WOM, Banner Ads Support Disney Radio's Mobile Version

Disney Marketing gurus behind the Radio Disney mobile Web site and text-messaging service aimed at tweens plan to rely on word-of-mouth marketing and a few banner ads to spread the love--at least for now.

The Walt Disney Internet Group's mDisney mobile content division recently launched a version of Radio Disney that lets consumers connect to music on any mobile phone with Internet access and data services. Consumers can see the last 10 tunes played, request songs through text messaging via shortcode, participate in polls, and locate Radio Disney stations.

Today, banner ads on MySpace and Disney.com market the mobile version of Radio Disney. This summer, the strategy shifts to a more traditional marketing and advertising campaign, according to Trish Halamandaris, VP/marketing and carrier sales at mDisney, part of the Walt Disney Internet Group. "We will have a full marketing and advertising campaign, but we are still locking in the plans," she tells Marketing Daily.



Marketing efforts for the mobile version of Radio Disney could tie into major campaigns for movies such as "The Chronicles of Narnia: Prince Caspian" and "Wall•E." The print ads would ask consumers to text a shortcode for more information or to download a ringtone of a song.

Launching products or services through press releases, word of mouth, or viral marketing and advertising campaigns lets companies fly under the radar of competitors that might want to keep track of the competition. It also allows the brand to gain momentum and credibility by building a loyal following.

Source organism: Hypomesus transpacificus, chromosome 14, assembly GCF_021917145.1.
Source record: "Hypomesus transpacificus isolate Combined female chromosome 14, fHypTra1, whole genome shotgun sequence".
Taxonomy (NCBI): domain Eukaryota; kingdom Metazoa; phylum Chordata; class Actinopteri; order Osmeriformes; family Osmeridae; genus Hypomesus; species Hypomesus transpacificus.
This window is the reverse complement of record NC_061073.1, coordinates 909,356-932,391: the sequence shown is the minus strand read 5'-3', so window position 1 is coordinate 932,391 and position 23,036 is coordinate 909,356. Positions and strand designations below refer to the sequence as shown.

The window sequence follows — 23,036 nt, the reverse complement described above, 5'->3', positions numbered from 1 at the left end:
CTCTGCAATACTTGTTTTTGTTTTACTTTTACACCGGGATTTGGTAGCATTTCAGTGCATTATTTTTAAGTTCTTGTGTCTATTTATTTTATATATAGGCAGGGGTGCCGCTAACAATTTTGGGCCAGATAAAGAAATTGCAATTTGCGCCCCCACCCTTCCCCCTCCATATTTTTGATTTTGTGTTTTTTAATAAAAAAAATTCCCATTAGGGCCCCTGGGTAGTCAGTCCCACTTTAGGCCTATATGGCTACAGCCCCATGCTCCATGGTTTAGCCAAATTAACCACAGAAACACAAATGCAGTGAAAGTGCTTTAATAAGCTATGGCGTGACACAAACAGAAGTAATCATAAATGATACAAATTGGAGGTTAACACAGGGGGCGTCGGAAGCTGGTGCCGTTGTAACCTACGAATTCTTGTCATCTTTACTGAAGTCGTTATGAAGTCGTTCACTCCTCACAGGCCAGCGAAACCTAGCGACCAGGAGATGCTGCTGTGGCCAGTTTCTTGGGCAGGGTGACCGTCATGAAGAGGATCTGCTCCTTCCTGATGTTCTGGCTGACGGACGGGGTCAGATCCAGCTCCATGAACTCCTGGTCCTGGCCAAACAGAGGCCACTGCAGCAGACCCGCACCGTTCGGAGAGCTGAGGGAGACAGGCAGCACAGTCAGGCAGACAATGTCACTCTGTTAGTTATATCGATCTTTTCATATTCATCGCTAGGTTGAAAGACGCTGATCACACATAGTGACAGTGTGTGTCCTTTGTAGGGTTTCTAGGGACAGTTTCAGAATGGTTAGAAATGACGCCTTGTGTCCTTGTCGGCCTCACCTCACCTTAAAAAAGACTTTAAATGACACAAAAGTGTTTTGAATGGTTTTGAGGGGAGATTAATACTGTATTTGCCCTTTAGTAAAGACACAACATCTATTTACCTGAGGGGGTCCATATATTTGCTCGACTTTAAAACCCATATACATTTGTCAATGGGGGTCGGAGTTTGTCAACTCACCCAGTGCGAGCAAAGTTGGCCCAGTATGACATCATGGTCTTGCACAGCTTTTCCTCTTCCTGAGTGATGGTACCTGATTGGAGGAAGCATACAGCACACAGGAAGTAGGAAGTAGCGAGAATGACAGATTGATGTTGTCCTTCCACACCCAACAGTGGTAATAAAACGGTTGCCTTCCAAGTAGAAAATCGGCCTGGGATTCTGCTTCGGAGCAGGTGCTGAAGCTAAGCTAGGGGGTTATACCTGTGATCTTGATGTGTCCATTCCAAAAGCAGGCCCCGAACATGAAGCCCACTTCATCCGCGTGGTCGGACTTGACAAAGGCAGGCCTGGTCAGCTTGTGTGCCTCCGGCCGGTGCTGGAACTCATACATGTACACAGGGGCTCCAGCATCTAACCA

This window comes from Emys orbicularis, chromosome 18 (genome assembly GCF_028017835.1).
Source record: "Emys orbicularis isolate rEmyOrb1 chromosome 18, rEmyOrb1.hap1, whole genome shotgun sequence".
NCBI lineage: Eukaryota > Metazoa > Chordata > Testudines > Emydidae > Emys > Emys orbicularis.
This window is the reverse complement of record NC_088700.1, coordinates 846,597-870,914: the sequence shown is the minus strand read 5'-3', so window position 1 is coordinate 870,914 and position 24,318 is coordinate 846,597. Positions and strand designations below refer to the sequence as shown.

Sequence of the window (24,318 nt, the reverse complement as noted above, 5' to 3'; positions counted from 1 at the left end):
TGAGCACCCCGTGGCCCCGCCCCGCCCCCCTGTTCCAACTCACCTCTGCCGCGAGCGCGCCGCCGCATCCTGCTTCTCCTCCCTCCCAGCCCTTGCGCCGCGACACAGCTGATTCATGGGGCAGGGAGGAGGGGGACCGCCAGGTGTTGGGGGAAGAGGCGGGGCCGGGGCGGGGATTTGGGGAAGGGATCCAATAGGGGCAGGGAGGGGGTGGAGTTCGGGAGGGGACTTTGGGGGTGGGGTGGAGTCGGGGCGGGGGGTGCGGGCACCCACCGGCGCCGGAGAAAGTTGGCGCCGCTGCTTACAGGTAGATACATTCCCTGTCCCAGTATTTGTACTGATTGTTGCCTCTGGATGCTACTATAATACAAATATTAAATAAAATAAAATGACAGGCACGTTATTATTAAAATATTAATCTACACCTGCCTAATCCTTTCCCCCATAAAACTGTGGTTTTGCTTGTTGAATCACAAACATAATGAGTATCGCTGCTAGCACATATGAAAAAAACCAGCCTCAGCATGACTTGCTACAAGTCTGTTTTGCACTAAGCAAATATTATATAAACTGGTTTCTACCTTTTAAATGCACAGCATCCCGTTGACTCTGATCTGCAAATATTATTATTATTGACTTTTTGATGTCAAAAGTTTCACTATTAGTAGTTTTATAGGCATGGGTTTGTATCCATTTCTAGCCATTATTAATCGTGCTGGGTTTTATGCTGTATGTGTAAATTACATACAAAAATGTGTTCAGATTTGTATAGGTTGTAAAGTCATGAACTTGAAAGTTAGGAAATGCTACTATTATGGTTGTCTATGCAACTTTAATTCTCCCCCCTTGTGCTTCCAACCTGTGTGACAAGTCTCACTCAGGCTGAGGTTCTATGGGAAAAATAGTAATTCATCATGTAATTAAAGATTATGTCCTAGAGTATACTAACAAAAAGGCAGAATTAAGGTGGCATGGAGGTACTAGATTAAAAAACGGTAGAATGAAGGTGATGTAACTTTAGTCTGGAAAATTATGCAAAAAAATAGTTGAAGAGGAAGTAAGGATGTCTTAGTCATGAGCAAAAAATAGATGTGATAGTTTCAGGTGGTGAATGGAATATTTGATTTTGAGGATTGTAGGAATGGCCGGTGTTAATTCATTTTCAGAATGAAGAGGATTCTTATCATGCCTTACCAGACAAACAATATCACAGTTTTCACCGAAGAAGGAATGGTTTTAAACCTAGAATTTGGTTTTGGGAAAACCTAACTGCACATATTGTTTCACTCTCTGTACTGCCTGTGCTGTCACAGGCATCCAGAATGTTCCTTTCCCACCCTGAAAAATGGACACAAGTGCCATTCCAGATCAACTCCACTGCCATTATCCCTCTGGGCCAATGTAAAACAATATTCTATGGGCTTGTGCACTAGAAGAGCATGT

Disney's strategy is not that unusual these days, according to Amy Shea, EVP/global director of brand development at Brand Keys. "Brands don't feel as enthusiastic about television or online as they once did, because they are not sure if they work," she says. "You can measure clicks and eyeballs online, but what does awareness really tell you? People become a little befuddled, which tend to make them pull back on traditional channels."

Many companies tend to rely on press releases or word of mouth until products and services build credibility before moving into traditional marketing programs. It could take months--sometimes years--because most new ideas take off slowly.

For example, when a brand called Red Bull hit the market, consumers perceived it as becoming an overnight success, but it didn't. In fact, Al Ries, marketing strategist at Ries & Ries, New York, says it took nine years from the product launch in 1987 to reach 100 million in sales worldwide.

"Coca-Cola never paid attention to Red Bull, so they didn't launch their first energy drink KMX until 13 years later and it never went anywhere," Ries says. "When products become successful there's a perception that it comes out of nowhere, but when you really look at the numbers you'll find the more revolutionary the idea, the slower it takes off."

Radio Disney's mobile site will support advertising--most likely from fashion, consumer packaged goods, and automotive brands, such as Hewlett-Packard or Land Rover, two brands that recently ran separate campaigns on Disney.com.

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